What's in a name? A lot, actually. We are identified from birth by a name on our birth certificate that gets tied to our Social Security number, which eventually appears on our driver's license or state ID or passport, which links to our jobs, loans, education, banks and much, much more. So if you've just gotten married and are looking to take your spouse's name, you've just gone through a divorce, you're transitioning to a new gender, or you just want a new name for an undisclosed reason, there are multiple steps for making the "new you" a legal thing.
So...where do you start? Don't worry, we've got you covered! We won't sugarcoat it, though—changing your name can be a complicated and exhausting process. Our suggestion: It might be a good idea to take a day or two off work to get everything figured out after you complete steps one and two. Ready to change your name?
1. Get Your New Name Legally Approved
If you've gotten married, the first legal document you need is a certified copy of your marriage certificate. Many county clerks will either automatically send you a copy after your wedding or ask you when you're applying for your license if you'd like to purchase a copy of the certificate. Get a couple certified copies of this—many places will probably only need a photocopy, but some might require the certified copy, so it's best to have a few on hand.
If you've getting divorced, you can usually ask the judge during the divorce proceedings to take care of that by making sure your maiden name appears on your divorce decree. For any other types of name changes, you'll need to fill out a Petition for Name Change and go before a judge to get a court-granted petition.
2. Head To The Social Security Administration
Your Social Security card is basically your link to obtaining your other legal documents. You can fill out an application on the Social Security Administration's website and take or mail your application to your local Social Security office.
3. Take A Trip To The DMV
We know, it's everyone's least favorite place. But you'll have to visit the DMV to get a new license or state ID. Check your state's DMV website for specific paperwork needed, but you'll probably need your old license, your marriage certificate, your new Social Security card, proof of insurance and possibly proof of residence (especially if you're changing your address as well).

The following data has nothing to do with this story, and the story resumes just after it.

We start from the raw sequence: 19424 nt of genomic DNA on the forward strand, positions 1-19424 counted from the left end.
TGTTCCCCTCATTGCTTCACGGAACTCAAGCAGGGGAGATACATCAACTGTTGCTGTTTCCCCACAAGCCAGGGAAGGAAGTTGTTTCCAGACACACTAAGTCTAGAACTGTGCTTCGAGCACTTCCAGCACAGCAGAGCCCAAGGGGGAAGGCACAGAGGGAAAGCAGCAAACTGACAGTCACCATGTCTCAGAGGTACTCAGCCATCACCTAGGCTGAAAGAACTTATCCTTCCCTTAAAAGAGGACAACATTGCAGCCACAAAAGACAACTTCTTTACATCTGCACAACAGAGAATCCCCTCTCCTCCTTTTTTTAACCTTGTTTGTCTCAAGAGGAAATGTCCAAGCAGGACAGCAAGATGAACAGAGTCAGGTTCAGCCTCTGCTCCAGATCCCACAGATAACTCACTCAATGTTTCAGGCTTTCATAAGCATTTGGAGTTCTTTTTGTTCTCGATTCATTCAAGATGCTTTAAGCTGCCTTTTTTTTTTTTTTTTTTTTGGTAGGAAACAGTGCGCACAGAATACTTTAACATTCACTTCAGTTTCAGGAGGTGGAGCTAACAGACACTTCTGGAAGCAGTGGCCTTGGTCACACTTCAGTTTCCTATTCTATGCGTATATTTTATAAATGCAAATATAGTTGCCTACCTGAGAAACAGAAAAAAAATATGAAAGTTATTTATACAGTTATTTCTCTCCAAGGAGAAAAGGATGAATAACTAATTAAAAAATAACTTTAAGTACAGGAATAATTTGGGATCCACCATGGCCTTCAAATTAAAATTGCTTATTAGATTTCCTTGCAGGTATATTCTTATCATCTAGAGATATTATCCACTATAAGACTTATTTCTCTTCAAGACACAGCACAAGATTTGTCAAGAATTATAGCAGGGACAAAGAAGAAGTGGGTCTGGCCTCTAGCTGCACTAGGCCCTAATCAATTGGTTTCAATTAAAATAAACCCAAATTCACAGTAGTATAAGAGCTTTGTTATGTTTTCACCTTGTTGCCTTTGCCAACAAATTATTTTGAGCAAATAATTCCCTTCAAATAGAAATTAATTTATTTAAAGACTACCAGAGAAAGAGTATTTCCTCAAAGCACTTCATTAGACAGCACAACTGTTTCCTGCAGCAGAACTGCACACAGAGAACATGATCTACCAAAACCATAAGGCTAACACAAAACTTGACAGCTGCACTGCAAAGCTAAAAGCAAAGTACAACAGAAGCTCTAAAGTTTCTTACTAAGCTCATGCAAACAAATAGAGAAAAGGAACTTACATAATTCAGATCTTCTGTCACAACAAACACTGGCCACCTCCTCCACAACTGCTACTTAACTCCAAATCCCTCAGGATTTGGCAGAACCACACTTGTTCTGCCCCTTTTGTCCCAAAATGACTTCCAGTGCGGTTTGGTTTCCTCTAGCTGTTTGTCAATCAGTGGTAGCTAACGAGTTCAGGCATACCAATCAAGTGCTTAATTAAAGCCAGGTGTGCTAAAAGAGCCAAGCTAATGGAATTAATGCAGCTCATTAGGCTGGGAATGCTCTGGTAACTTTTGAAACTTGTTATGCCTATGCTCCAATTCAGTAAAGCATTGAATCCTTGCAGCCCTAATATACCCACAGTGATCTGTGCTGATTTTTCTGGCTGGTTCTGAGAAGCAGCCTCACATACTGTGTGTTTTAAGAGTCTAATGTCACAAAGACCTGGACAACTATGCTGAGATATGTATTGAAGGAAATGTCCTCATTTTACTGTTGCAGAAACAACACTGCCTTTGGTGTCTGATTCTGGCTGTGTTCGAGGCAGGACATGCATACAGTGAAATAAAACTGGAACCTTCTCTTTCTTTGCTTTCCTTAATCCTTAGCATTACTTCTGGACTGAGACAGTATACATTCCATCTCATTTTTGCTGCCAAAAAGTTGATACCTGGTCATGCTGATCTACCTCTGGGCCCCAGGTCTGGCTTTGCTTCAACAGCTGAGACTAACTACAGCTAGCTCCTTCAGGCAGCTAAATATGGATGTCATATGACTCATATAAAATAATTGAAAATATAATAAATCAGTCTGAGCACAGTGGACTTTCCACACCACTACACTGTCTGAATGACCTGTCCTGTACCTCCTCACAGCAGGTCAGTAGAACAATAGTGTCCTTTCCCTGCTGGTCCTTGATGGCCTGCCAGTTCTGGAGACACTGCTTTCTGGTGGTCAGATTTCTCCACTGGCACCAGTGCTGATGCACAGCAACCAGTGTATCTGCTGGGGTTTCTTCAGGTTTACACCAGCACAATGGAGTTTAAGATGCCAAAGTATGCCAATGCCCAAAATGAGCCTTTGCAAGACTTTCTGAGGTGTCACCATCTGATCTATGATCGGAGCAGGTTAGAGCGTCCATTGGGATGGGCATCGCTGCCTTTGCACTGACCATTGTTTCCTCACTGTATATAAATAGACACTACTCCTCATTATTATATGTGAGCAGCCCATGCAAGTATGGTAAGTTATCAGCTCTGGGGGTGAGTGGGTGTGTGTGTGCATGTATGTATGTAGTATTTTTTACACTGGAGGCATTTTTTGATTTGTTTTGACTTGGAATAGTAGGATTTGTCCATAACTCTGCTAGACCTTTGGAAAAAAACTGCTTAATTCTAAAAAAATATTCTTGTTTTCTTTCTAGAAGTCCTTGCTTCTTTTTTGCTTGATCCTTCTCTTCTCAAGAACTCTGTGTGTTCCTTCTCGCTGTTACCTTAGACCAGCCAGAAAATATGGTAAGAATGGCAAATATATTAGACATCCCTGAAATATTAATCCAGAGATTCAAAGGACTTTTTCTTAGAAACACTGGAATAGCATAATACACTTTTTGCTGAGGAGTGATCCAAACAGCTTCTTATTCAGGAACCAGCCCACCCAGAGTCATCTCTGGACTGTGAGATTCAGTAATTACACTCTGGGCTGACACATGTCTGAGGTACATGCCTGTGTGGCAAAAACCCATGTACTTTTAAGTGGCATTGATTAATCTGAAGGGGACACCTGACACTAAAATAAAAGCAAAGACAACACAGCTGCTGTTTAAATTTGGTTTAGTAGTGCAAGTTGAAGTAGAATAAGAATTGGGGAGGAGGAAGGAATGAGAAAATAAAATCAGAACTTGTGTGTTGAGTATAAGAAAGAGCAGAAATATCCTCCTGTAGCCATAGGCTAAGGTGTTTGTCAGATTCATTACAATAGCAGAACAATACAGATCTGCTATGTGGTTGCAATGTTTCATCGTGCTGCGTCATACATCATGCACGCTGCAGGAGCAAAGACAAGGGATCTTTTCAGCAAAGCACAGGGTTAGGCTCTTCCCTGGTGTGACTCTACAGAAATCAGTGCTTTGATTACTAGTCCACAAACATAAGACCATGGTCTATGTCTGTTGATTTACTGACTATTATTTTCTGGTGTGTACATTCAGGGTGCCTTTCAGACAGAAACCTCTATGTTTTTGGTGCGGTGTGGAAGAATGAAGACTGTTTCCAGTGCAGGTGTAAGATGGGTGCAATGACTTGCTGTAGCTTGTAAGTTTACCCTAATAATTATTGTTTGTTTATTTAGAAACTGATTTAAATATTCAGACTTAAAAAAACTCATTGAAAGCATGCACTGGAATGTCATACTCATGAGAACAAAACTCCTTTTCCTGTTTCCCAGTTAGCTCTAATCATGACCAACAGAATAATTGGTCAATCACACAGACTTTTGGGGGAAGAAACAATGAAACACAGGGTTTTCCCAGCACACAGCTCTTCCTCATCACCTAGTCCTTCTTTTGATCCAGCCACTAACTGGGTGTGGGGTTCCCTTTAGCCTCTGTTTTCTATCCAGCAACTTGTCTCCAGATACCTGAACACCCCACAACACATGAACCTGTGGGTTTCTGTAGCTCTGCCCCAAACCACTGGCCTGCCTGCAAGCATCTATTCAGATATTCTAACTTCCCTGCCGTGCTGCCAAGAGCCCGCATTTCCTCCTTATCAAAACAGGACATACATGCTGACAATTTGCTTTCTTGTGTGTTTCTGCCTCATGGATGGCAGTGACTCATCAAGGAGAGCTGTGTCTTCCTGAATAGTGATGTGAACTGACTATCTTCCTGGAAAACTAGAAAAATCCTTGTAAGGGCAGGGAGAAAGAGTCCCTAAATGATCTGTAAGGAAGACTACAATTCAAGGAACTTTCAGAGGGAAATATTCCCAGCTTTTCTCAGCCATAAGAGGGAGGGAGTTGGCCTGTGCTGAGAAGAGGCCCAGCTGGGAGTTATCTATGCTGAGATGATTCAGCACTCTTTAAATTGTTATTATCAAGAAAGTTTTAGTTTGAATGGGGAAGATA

4. Focus On Your Money
The next place to go with your name change is your bank and your employer. Likely your employer is already aware of your impending name change and will tell you what documents they will need and what forms you will have to fill out, but chances are they will need a copy of your legal document from step one and your driver's license. The same goes for your bank. Don't forget to get new checks and new debit/credit cards with your new name. Divorce might make the bank step a little trickier, so check with your lawyer before you do anything involving money.
5. Contact...Well, Everyone Else
Now comes the fun part—contacting anyone or any office you deal with that has your old name! Don't start on this step until you've gotten the documents from the first four steps. While not an exhaustive list, here's a good place to start:
- Post office
- Car registration
- Insurance companies (health, renter's, home, life, auto)
- Credit cards not through your bank
- Utility companies (gas, electric, cable, phone, internet, water)
- Voter registration
- Landlord or mortgage company
- Student loans
- Doctors' offices
- Schools and alumni associations
- Investment accounts and wills
- Subscriptions (magazines, streaming services, box subscriptions)
- Social media accounts
Whew, you made it!
Changing your name is a huge decision, so don't rush the process. You'll likely run into hiccups along the way (misspellings, lost/forgotten documents, etc.), but just be patient. So what's in a name? As Shakespeare wrote, "That which we call a rose by any other name would smell as sweet." Or in other words: It's just a name.